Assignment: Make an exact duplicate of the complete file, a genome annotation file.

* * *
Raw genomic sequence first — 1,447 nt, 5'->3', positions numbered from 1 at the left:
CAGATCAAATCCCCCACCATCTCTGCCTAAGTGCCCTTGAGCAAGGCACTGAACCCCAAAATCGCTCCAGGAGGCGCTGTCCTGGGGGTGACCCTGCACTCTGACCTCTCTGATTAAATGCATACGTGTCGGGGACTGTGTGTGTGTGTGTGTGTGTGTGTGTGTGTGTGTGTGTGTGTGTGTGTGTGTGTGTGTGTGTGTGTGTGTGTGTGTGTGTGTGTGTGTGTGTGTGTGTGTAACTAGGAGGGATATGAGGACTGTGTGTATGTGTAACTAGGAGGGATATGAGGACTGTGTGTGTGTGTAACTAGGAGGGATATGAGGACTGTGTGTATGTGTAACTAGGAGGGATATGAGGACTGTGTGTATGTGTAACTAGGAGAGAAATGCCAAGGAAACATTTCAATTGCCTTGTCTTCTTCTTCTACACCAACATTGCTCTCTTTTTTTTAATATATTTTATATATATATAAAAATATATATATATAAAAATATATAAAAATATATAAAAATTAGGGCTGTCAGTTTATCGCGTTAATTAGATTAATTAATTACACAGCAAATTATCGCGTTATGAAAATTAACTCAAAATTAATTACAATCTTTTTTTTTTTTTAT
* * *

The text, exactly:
Raw genomic sequence first — 1,447 nt, 5'->3', positions numbered from 1 at the left:
CAGATCAAATCCCCCACCATCTCTGCCTAAGTGCCCTTGAGCAAGGCACTGAACCCCAAAATCGCTCCAGGAGGCGCTGTCCTGGGGGTGACCCTGCACTCTGACCTCTCTGATTAAATGCATACGTGTCGGGGACTGTGTGTGTGTGTGTGTGTGTGTGTGTGTGTGTGTGTGTGTGTGTGTGTGTGTGTGTGTGTGTGTGTGTGTGTGTGTGTGTGTGTGTGTGTGTGTGTGTGTAACTAGGAGGGATATGAGGACTGTGTGTATGTGTAACTAGGAGGGATATGAGGACTGTGTGTGTGTGTAACTAGGAGGGATATGAGGACTGTGTGTATGTGTAACTAGGAGGGATATGAGGACTGTGTGTATGTGTAACTAGGAGAGAAATGCCAAGGAAACATTTCAATTGCCTTGTCTTCTTCTTCTACACCAACATTGCTCTCTTTTTTTTAATATATTTTATATATATATAAAAATATATATATATAAAAATATATAAAAATATATAAAAATTAGGGCTGTCAGTTTATCGCGTTAATTAGATTAATTAATTACACAGCAAATTATCGCGTTATGAAAATTAACTCAAAATTAATTACAATCTTTTTTTTTTTTTAT